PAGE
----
We got to an enclosed holding area in the arrivals section of the airport. He shoved the folder into my hand and gestured toward four sets of Homeland Security guards sitting at large desks. Attached to each desk were metal poles capped with red, white and blue siren lights. I approached two guards carrying weapons and wearing uniforms similar to New York City police officers, but they shook their heads, laughed and said, "Over there," pointing in the direction of four overflowing holding pens. I approached different desks until I found an official who nodded and shoved my green folder in a crowded metal file holder. When I asked him why I was there, he glared at me, took a sip from his water bottle, bit into a sandwich, and began to dig between his molars with his forefinger. I found a seat next to a man who looked about my age -- in his late 20s -- and waited.

Omar (not his real name) finished his fifth year in biomedical engineering at City College in June. He had just arrived from Beirut, where he visited his family and was waiting to go home to the apartment he shared with his brother in Harlem. Despite his near-perfect English and designer jeans, Omar looked scared. He rubbed his hands and rocked softly in his seat. He had been waiting for hours already, and, as he pointed out, a number of people -- some sick, elderly, pregnant or holding sobbing babies -- had too. There were approximately 70 people detained in our cordoned-off section: All were Arab (with the exception of me and the friend I traveled with), and almost all had arrived from Dubai, Amman or Damascus. Many were U.S. citizens.

We were in the front row, sitting a few feet from two guards' desks. They sneered at each bewildered arrival, told jokes in whispers, swiveled in their office chairs and greeted passing guards who stopped to talk -- guards who had a habit of looping their fingers into their holsters. One asked his friend how many nationalities were represented in the room. "About 20. Some of everything today."

No one who had been detained knew precisely why they were there. A few people were led into private rooms; others were questioned out in the open at desks a few feet from the crowd and then allowed to pass through customs. Some were sent to another section of the holding area with large computer screens and cameras, and then brought back. The uninformed consensus among the detainees was that some people would be fingerprinted, have their irises scanned and be sent back to the countries from which they had disembarked, regardless of citizenship status; others would be fingerprinted and allowed to stay; and the unlucky ones would be detained indefinitely and moved to a more permanent facility.

There was one British tourist in the group. Paul (also not his real name) was traveling with three friends who had passed through customs soon after their plane landed and were waiting for him on the other side of the metal barrier; he suspected he had been detained because of his dark skin. When he asked if he could go to the bathroom, one of the guards said, "I wouldn't." "What if someone has to?" I asked. "They will just have to hold it," the guard responded with a smile. Paul began to cry. I watched as he, over the course of four hours, went from feeling exuberant about his trip to New York to despising the entire country. "I speak the Queen's English," he said to me. "I'm third-generation British. I came to America because I've always wanted to come here, and now they've got me so scared that all I want to do is go home. We're paying for your stupid war anyway."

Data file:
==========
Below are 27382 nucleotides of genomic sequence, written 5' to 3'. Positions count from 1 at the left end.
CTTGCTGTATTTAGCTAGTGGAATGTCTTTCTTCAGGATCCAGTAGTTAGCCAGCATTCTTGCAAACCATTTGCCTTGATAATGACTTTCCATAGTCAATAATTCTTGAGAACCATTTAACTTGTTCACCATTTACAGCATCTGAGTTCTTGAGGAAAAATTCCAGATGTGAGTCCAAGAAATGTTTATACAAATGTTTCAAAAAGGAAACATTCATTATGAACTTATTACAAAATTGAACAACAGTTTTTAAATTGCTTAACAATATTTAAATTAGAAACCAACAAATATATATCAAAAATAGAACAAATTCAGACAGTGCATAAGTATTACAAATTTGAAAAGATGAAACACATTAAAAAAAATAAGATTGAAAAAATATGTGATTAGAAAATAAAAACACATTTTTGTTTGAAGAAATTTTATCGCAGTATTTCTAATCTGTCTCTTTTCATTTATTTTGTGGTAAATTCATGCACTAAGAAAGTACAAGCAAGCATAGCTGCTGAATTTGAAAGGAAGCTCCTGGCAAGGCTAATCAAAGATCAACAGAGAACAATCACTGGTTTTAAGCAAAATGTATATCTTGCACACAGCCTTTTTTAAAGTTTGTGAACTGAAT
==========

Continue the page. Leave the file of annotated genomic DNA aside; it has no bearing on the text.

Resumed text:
To be powerless and mocked at the same time makes one feel ashamed, which leads quickly to rage. Within a few hours of my arrival, I saw at least 10 people denied the right to use the bathroom or buy food and water. I watched my traveling companion duck under a barrier, run to the bathroom and slip back into the holding section -- which, of course, someone of another ethnicity in a state of panic would be very reluctant to do. The United States is good at naming enemies, but apparently we are even better at making them, especially of individuals. I don't know if it's worse for national security -- and more embarrassing for Americans -- that this is the first experience tourists have of our country, or that some U.S. citizens get treated this way upon entering their own country.

The guard who had been picking his molars for hours quietly mispronounced the names of people whose turn it was to be questioned, muttering each surname three times and then moving on. When he called Omar from City College to his desk, I moved closer to hear the interview. "Where did you go?" the officer asked. "What is your address in the United States? Is your brother here illegally? Do you support Hezbollah? What do you think of Hezbollah in general? How do you pay for your life here? How many people live with you? Are you sure it's just you and your brother? Who are your friends?" Omar answered respectfully and emphatically; he was then asked to wait by the side of the desk, from which he was ushered toward one of the rooms.